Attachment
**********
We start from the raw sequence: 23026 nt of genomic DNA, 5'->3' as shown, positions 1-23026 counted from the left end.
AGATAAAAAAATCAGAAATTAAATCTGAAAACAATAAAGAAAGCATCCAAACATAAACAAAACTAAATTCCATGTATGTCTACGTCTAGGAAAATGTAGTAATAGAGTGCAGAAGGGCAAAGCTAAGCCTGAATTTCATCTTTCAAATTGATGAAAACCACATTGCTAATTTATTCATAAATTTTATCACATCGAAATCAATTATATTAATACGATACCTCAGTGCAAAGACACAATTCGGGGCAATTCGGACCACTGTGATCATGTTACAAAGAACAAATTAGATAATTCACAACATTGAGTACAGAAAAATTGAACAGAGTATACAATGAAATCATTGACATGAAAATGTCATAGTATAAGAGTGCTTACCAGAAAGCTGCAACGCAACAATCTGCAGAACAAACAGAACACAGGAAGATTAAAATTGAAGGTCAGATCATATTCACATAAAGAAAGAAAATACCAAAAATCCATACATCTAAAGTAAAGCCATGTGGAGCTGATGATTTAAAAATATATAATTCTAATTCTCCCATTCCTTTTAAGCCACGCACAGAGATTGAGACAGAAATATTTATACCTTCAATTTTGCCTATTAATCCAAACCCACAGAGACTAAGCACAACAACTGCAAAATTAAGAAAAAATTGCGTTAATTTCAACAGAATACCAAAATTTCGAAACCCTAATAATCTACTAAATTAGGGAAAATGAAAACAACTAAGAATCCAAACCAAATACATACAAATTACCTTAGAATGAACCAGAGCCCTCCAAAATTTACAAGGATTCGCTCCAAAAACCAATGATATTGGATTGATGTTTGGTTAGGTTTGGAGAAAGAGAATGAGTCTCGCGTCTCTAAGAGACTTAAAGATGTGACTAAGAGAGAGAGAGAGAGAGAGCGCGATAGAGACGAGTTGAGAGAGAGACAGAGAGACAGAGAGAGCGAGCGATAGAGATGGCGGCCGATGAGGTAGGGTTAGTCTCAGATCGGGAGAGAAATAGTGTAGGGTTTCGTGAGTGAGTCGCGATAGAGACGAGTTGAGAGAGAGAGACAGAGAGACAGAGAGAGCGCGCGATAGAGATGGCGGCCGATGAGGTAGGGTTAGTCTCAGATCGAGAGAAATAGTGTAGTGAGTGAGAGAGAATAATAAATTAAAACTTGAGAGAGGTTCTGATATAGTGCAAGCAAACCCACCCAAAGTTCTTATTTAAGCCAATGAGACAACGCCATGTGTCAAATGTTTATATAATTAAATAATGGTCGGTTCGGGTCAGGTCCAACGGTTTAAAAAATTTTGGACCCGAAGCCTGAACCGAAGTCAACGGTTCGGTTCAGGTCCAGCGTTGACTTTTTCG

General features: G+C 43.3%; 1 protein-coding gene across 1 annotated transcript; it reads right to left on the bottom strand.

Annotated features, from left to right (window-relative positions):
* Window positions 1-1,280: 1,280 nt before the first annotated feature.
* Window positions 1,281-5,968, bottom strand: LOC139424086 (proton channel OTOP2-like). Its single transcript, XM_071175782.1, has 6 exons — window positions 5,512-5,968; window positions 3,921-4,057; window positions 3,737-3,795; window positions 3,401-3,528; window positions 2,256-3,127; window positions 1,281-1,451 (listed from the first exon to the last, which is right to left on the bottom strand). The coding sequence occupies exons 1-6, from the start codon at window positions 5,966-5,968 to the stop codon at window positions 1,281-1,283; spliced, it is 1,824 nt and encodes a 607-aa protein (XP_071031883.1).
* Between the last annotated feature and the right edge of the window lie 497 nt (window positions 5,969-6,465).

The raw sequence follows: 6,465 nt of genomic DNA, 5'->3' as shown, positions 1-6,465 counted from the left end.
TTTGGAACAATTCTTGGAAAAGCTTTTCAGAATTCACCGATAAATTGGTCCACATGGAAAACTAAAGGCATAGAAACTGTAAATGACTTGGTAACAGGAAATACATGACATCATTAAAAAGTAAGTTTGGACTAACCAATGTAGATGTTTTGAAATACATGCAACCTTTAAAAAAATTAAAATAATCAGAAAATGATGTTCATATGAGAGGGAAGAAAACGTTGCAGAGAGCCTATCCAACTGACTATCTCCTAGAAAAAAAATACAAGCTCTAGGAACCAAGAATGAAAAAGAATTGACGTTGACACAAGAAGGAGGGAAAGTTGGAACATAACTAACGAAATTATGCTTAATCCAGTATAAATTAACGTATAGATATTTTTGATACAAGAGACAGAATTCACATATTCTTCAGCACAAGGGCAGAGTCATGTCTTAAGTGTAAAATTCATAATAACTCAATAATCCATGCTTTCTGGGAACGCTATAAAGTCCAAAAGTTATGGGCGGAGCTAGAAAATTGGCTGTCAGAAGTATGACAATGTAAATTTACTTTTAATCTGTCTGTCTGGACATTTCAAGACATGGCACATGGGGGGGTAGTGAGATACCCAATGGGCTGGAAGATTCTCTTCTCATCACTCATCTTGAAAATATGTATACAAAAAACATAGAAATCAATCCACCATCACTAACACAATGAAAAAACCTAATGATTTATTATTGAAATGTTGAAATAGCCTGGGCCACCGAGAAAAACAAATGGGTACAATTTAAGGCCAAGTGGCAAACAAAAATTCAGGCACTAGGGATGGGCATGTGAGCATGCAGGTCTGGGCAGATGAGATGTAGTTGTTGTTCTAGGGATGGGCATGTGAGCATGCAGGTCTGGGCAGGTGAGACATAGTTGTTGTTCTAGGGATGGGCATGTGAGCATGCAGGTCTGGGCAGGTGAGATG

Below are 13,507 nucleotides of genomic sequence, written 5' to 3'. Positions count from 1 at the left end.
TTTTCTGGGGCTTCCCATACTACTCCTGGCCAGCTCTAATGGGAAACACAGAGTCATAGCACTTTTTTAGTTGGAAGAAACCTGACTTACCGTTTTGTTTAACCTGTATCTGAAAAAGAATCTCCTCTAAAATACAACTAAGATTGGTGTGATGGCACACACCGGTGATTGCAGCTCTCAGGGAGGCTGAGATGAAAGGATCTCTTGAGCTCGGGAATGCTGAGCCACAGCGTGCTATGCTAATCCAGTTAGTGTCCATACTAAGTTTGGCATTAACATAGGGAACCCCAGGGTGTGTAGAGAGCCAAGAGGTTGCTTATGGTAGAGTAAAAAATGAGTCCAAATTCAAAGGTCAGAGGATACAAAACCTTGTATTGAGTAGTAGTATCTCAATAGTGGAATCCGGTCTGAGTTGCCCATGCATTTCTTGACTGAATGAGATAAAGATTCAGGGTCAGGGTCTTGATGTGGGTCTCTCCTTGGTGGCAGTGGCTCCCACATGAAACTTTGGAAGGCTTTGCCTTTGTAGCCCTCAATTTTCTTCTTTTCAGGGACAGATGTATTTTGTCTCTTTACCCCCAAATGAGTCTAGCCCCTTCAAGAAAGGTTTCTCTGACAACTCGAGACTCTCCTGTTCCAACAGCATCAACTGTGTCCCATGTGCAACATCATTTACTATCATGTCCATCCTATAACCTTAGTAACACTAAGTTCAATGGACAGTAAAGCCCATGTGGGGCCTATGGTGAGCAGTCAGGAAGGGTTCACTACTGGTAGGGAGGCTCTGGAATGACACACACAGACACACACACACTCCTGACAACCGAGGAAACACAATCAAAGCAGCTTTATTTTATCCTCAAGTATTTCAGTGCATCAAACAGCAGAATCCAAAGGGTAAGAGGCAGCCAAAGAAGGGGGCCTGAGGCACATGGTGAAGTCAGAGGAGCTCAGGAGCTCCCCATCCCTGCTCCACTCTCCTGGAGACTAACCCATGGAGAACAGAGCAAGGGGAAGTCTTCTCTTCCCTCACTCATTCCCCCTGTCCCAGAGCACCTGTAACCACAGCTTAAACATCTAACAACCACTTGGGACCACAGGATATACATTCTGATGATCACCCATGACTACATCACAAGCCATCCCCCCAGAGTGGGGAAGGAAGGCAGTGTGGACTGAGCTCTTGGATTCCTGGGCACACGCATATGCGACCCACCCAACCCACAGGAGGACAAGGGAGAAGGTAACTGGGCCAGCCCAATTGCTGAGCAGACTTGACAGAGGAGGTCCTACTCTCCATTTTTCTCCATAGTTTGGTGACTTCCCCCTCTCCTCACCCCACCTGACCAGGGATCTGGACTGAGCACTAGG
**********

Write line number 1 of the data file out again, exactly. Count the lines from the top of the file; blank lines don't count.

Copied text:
We start from the raw sequence: 23026 nt of genomic DNA, 5'->3' as shown, positions 1-23026 counted from the left end.